HDR Vs. Tone Mapping

Discussion in 'Photographic Discussions' started by N1kon1k, Sep 19, 2017.

  1. N1kon1k

    N1kon1k No longer a newbie, moving up!

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    hey guys i recently came across an article on how real photographers "hate" HDR... in the article it states that "they see it as cheating" ...

    Now I bracket some shots to balance the light between high/kids/shadows... and technically merge all 3 shots into one creating an HDR file....

    I just don't understand why is this concept so hated? Or is it the way the overall shot it's processed with tone mapping giving that super over sharp look that's considered bad hdr?

    I'm sure this issued has came up here in the forum at some point but just trying to understand what's really hated in HDR


     
  2. Light Guru

    Light Guru Been spending a lot of time on here!

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    Its not cheating. Even with film photographers used the Zone System to get a higher dynamic range in their images.

    The thing I don't like about tone mapping is that its like putting icing on top of a stale tasteless cake. Beginning photographers (and i fell victim to this myself) see it as a quick easy way to make a photo pop. When in reality the the image is not that great. It lacks a in subject, has poor composition etc. And on top of that the tone mapping reeks havoc with the color saturation. The images come out looking cartoony. I want my photos to be real. Cartoony photos don't look real.
     
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  3. N1kon1k

    N1kon1k No longer a newbie, moving up!

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    So in essence when some people say HDR they Are actually referring to tone mapping?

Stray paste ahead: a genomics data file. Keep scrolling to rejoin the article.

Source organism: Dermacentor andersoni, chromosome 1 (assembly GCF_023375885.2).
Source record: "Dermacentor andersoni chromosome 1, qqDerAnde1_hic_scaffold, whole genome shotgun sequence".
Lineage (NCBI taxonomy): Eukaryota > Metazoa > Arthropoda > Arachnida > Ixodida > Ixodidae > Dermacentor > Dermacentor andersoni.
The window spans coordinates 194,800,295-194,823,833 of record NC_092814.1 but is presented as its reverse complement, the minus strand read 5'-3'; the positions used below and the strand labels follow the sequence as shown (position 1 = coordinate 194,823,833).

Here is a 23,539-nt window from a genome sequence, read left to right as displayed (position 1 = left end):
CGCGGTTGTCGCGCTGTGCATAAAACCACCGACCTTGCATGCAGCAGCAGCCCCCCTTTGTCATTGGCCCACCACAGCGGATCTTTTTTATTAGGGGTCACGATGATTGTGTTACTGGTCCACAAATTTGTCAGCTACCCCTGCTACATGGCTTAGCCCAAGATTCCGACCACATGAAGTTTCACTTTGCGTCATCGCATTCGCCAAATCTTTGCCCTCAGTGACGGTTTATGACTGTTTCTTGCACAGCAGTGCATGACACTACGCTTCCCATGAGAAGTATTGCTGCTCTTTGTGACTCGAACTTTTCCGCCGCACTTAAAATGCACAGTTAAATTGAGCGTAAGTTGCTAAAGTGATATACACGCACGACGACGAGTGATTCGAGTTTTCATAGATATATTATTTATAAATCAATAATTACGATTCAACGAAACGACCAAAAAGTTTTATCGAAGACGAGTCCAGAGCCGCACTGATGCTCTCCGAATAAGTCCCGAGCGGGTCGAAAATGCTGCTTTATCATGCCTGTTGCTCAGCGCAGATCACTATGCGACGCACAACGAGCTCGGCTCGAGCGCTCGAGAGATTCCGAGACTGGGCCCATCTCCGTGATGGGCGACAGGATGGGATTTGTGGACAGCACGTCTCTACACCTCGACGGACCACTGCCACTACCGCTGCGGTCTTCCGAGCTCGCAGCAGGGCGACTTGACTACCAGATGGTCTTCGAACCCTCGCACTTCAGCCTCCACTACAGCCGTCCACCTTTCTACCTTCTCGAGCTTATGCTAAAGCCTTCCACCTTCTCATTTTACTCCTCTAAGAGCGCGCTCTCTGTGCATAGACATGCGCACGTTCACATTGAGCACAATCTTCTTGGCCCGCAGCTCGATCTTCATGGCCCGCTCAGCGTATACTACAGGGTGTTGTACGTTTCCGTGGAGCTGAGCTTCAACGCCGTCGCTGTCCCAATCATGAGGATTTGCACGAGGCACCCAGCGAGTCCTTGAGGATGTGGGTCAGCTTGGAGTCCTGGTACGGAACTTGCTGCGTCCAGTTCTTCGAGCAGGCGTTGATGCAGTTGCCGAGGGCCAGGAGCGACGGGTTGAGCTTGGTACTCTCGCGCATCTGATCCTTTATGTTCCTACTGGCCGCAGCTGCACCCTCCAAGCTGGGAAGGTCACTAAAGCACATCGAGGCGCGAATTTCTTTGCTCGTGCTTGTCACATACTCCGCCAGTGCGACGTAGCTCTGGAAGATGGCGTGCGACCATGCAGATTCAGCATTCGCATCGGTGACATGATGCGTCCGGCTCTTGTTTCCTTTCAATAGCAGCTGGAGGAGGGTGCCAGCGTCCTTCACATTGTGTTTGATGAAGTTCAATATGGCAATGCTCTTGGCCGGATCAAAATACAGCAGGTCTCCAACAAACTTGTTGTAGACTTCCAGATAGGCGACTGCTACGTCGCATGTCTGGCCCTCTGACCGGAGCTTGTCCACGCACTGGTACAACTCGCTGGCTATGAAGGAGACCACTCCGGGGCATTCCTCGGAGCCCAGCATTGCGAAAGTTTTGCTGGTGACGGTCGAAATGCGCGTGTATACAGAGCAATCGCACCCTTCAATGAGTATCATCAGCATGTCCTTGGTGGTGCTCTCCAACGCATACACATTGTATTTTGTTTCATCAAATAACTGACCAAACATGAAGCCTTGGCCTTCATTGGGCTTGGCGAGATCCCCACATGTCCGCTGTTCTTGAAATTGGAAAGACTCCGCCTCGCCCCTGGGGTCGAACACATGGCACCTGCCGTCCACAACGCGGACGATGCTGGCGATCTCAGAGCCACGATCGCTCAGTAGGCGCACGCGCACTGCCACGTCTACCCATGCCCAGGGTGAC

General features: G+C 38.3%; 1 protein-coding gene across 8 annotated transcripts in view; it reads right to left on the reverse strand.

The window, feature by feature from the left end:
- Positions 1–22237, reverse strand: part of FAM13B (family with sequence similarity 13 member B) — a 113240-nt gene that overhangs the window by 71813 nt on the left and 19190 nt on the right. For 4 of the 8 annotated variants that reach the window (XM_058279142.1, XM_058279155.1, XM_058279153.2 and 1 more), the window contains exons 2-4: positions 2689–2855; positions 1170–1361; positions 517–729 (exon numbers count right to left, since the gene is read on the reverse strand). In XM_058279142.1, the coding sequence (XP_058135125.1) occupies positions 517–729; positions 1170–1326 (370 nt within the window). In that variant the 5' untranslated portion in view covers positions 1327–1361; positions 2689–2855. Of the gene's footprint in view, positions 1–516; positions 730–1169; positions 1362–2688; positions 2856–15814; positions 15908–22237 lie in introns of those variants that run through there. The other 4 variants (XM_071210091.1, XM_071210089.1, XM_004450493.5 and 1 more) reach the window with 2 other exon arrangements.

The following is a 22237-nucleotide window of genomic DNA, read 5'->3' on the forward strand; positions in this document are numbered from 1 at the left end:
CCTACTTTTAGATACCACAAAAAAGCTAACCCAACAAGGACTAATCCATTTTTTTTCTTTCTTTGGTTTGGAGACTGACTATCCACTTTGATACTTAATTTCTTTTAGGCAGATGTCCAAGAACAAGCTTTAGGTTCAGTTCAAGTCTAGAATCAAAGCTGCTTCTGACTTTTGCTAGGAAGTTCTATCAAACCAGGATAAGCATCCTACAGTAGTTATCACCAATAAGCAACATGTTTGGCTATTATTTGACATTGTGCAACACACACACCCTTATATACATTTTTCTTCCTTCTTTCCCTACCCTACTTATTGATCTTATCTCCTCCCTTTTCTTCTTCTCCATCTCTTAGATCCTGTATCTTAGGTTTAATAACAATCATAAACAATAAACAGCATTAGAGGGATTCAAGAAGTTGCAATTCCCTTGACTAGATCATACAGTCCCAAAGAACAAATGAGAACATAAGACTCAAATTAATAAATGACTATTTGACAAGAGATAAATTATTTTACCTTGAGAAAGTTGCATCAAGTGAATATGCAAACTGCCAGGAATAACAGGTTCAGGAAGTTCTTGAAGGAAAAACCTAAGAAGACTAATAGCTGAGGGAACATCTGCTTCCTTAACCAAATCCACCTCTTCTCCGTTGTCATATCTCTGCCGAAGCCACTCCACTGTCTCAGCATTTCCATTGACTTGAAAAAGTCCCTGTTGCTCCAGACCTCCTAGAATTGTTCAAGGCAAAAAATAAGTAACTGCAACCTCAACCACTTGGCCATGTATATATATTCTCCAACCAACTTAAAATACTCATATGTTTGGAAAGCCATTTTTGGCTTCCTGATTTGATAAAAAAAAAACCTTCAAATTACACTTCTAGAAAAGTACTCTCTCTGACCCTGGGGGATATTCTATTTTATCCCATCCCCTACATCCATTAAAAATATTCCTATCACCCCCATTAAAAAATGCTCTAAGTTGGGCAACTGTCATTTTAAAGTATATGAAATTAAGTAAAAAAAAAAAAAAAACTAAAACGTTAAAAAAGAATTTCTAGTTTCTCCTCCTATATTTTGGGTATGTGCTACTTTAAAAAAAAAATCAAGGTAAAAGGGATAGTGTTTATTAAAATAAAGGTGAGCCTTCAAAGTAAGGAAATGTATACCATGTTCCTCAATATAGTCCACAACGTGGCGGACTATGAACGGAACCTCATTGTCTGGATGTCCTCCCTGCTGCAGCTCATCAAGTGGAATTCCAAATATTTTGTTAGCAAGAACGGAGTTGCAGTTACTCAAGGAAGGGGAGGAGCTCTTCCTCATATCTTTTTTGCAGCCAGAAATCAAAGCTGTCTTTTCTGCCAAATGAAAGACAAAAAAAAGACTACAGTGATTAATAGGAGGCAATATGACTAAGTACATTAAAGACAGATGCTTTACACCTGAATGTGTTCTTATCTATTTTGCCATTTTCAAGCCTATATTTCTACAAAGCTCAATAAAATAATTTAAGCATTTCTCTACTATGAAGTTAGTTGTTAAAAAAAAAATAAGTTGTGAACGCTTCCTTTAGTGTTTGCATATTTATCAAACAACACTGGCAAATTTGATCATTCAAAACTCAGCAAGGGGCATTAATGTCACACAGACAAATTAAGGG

Because I always felt that a bad image is a bad image period... no subject, no comp, no balance? No success...

    If cameras struggle with Dynamic Range and HDR can help us get around that issue, than technically HDR is a tool just like many others available to help the image (when suitable)...

    It just seems when I look at HDR photography I get inundated with a ton of tone mapped images that like you mentioned "look cartoonish"
     
  4. KmH

    KmH Helping photographers learn to fish Supporting Member

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    Part of the processes of producing an HDR image often includes tone mapping.
    The process also often includes the global adjustment of mid-tone contrast, global & local adjustment of contrast, global & local sharpening, dodging, burning, and more.

    Some people go way overboard on adjustment and wind up with a image that is not pleasing to look at.

    The best HDR images often aren't suspected that they are an HDR.
     
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  5. smoke665

    smoke665 TPF Supporters Supporting Member

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    Not really disagreeing with you but, couldn't the same be said about any enhancement to an image. In portraiture we put icing on skin blemishes, we smooth out the skin, enhance the eyes, smearing icing everywhere. In landscape same thing, sharpening, adjusting, spreading on the icing. The icing makes everything pretty, but to much can definitely give you an upset stomach.
     
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  6. N1kon1k

    N1kon1k No longer a newbie, moving up!